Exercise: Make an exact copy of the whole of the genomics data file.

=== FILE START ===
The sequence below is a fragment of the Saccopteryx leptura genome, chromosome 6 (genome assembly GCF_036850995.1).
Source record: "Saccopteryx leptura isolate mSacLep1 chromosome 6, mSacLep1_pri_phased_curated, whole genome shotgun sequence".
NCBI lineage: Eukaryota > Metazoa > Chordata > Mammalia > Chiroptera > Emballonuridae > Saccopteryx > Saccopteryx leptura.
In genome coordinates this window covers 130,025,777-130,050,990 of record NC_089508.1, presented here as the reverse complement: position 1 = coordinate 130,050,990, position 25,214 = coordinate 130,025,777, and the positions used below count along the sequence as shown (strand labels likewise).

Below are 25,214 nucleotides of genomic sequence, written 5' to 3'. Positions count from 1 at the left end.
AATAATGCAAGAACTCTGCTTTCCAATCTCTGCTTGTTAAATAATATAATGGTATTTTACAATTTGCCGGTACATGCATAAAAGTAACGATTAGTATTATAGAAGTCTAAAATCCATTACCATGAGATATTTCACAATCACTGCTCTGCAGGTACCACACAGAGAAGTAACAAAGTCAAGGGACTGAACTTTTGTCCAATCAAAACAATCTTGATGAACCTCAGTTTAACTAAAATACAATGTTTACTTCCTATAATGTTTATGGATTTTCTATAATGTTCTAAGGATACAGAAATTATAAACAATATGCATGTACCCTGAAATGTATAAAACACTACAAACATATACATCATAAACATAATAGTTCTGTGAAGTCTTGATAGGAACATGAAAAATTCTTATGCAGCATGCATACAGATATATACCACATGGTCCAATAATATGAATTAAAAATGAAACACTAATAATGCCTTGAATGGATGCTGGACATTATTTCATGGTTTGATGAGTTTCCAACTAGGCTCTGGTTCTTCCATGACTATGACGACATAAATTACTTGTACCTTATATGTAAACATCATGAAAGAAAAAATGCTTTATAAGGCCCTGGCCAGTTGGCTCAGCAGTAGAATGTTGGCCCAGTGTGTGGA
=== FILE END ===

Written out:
The sequence below is a fragment of the Saccopteryx leptura genome, chromosome 6 (genome assembly GCF_036850995.1).
Source record: "Saccopteryx leptura isolate mSacLep1 chromosome 6, mSacLep1_pri_phased_curated, whole genome shotgun sequence".
NCBI lineage: Eukaryota > Metazoa > Chordata > Mammalia > Chiroptera > Emballonuridae > Saccopteryx > Saccopteryx leptura.
In genome coordinates this window covers 130,025,777-130,050,990 of record NC_089508.1, presented here as the reverse complement: position 1 = coordinate 130,050,990, position 25,214 = coordinate 130,025,777, and the positions used below count along the sequence as shown (strand labels likewise).

Below are 25,214 nucleotides of genomic sequence, written 5' to 3'. Positions count from 1 at the left end.
AATAATGCAAGAACTCTGCTTTCCAATCTCTGCTTGTTAAATAATATAATGGTATTTTACAATTTGCCGGTACATGCATAAAAGTAACGATTAGTATTATAGAAGTCTAAAATCCATTACCATGAGATATTTCACAATCACTGCTCTGCAGGTACCACACAGAGAAGTAACAAAGTCAAGGGACTGAACTTTTGTCCAATCAAAACAATCTTGATGAACCTCAGTTTAACTAAAATACAATGTTTACTTCCTATAATGTTTATGGATTTTCTATAATGTTCTAAGGATACAGAAATTATAAACAATATGCATGTACCCTGAAATGTATAAAACACTACAAACATATACATCATAAACATAATAGTTCTGTGAAGTCTTGATAGGAACATGAAAAATTCTTATGCAGCATGCATACAGATATATACCACATGGTCCAATAATATGAATTAAAAATGAAACACTAATAATGCCTTGAATGGATGCTGGACATTATTTCATGGTTTGATGAGTTTCCAACTAGGCTCTGGTTCTTCCATGACTATGACGACATAAATTACTTGTACCTTATATGTAAACATCATGAAAGAAAAAATGCTTTATAAGGCCCTGGCCAGTTGGCTCAGCAGTAGAATGTTGGCCCAGTGTGTGGA